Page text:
Jesus also, that he might sanctify the people with his own blood, suffered outside the gate. Therefore, let us go forth to him outside the camp, bearing his reproach. For we have no continuing city here, but we seek one to come.
Select a thought to read by choosing a collection, the month, and then the day:
From conversations with Preacher Clark in the late 1970’s
When I was in the seminary, our Systematic Theology professor told us one day, “Brethren, if your doctrine doesn’t match the facts, then it’s time to get a new doctrine.” That is sound advice, but when it comes to the subject of “getting saved”, the facts have never seemed to have much influence with God’s own Spirit-baptized people! Let’s consider some basic biblical facts concerning the baptism of the Spirit and being saved. And as we do, let us humbly ask God for the grace to change our thoughts to match His if the facts that we find differ from what we have been trained to think.
The typical Pentecostal doctrine has always been that one must “get saved” before receiving the holy Ghost baptism. Cornelius, the first Gentile to receive the holy Ghost baptism, has often been referred to by Pentecostals as a “saved man” before the holy Ghost fell on him in Acts 10, Peter came to his house and preached. The biblical evidence, including Cornelius’ own testimony, demonstrates that the historical Pentecostal doctrine is wrong, that such was not the case with Cornelius, nor is it the case with anyone else.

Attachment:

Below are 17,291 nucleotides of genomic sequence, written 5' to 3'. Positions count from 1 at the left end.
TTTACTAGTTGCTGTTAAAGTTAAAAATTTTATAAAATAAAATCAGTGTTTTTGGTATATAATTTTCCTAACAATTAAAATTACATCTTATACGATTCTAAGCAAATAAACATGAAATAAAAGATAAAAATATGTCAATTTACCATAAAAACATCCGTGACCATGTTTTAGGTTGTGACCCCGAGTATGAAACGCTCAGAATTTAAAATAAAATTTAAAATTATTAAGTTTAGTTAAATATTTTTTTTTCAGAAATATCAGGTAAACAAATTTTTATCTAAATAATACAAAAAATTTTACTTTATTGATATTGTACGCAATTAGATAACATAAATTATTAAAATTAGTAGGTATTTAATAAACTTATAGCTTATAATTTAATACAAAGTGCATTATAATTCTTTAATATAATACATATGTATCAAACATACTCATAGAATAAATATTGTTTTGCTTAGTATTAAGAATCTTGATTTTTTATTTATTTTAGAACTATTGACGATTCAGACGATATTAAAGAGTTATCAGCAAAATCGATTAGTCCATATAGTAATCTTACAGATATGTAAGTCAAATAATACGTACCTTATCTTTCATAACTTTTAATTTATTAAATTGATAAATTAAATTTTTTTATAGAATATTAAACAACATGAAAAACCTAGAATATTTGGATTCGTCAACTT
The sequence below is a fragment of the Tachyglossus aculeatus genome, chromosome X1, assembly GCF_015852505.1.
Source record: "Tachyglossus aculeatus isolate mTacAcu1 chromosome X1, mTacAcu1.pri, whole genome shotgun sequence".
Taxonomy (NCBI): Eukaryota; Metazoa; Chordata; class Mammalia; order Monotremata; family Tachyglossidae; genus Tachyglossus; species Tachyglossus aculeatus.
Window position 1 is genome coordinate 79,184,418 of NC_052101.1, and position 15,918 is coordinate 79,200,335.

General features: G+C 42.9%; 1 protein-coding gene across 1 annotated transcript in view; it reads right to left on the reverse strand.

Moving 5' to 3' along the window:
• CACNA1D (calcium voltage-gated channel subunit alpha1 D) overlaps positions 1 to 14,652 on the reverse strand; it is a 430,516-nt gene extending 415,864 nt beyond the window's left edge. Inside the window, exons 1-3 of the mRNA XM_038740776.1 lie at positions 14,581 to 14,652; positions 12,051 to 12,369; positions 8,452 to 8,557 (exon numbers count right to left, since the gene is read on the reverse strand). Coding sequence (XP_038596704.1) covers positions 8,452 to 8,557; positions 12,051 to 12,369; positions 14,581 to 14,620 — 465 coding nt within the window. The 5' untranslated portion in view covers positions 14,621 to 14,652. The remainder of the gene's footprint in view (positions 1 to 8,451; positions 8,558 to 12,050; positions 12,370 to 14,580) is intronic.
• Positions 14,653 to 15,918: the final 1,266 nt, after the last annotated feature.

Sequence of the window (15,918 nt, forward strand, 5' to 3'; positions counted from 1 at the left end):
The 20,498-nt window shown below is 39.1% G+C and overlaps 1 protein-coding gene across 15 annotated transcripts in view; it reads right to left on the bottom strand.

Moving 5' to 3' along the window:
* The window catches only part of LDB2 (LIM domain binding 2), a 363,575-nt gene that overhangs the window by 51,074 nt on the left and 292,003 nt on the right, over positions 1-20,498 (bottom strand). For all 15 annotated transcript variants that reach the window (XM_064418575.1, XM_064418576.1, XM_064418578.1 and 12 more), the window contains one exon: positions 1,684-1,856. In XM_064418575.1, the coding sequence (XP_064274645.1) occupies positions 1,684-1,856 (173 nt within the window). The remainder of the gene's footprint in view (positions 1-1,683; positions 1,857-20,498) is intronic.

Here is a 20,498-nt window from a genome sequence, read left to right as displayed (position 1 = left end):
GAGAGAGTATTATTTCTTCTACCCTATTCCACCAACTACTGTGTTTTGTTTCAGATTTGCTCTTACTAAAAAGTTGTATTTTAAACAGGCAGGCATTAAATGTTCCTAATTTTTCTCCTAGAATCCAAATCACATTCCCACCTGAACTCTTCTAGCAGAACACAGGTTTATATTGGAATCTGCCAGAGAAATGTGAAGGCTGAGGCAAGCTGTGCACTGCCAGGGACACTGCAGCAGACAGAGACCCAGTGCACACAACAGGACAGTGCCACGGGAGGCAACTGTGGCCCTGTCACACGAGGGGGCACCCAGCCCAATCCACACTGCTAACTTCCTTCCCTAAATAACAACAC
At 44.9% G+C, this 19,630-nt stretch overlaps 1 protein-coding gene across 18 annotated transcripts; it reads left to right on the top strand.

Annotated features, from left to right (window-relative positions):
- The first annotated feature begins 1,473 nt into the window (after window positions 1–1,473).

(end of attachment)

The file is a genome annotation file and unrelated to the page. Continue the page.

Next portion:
First, the Bible tells us that when God’s angel appeared to Cornelius and instructed him to send for Peter, the angel told Cornelius that the man called Peter “will tell thee words whereby thou shalt be saved.” Now, reason itself tells us that if Peter came to Cornelius’ house to tell him words that would save him, then Cornelius could not have been “a saved man” before Peter brought those words to him.
Secondly, the Scriptures plainly state that only by the name of Jesus can any man be saved (Acts 4:12). How, then, could Cornelius have possibly been “a saved man” before Peter came to his house to proclaim to him the name of Jesus?
Later, Peter would write that the baptism of the holy Ghost which came by the resurrection of Jesus Christ is the very thing that saves us (1Pet. 3:21). What are we to do with that biblical fact? Can we believe that Cornelius was a “saved man” before he received the baptism that saved him?
Paul taught the saints in Corinth that “by one Spirit are we all baptized into one body” (1Cor. 12:13). Doesn’t that fact mean that no one is born again before being baptized by that one holy Spirit? Certainly, Cornelius could not have been “a saved man” and not even yet have been baptized by the holy Ghost into the body of Christ!
Jesus said, “He that believeth and is baptized shall be saved” (Mk. 16:16). Since Jesus the Lord said that, we have to humble ourselves to confess that what he said is a fact of life in the kingdom of God. Does our doctrine match that fact, or as the professor wisely suggested, is it time for us to get a new doctrine?